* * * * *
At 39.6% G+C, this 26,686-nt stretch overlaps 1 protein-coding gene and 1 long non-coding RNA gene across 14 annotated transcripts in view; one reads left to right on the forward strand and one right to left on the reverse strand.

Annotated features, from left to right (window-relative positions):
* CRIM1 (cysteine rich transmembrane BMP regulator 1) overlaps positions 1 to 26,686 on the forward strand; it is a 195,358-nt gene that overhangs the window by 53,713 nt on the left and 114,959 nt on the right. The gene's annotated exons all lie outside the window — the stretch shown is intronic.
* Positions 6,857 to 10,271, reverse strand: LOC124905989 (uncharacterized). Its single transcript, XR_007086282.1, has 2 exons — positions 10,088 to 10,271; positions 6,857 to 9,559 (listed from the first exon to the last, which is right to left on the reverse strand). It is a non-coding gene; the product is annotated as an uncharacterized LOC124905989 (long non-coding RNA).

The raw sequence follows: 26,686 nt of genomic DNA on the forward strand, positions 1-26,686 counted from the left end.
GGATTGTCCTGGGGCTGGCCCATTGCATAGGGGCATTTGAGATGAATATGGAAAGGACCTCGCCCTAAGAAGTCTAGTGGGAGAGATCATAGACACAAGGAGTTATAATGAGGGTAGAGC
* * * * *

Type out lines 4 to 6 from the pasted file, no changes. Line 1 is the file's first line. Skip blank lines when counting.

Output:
* Positions 6,857 to 10,271, reverse strand: LOC124905989 (uncharacterized). Its single transcript, XR_007086282.1, has 2 exons — positions 10,088 to 10,271; positions 6,857 to 9,559 (listed from the first exon to the last, which is right to left on the reverse strand). It is a non-coding gene; the product is annotated as an uncharacterized LOC124905989 (long non-coding RNA).

The raw sequence follows: 26,686 nt of genomic DNA on the forward strand, positions 1-26,686 counted from the left end.
GGATTGTCCTGGGGCTGGCCCATTGCATAGGGGCATTTGAGATGAATATGGAAAGGACCTCGCCCTAAGAAGTCTAGTGGGAGAGATCATAGACACAAGGAGTTATAATGAGGGTAGAGC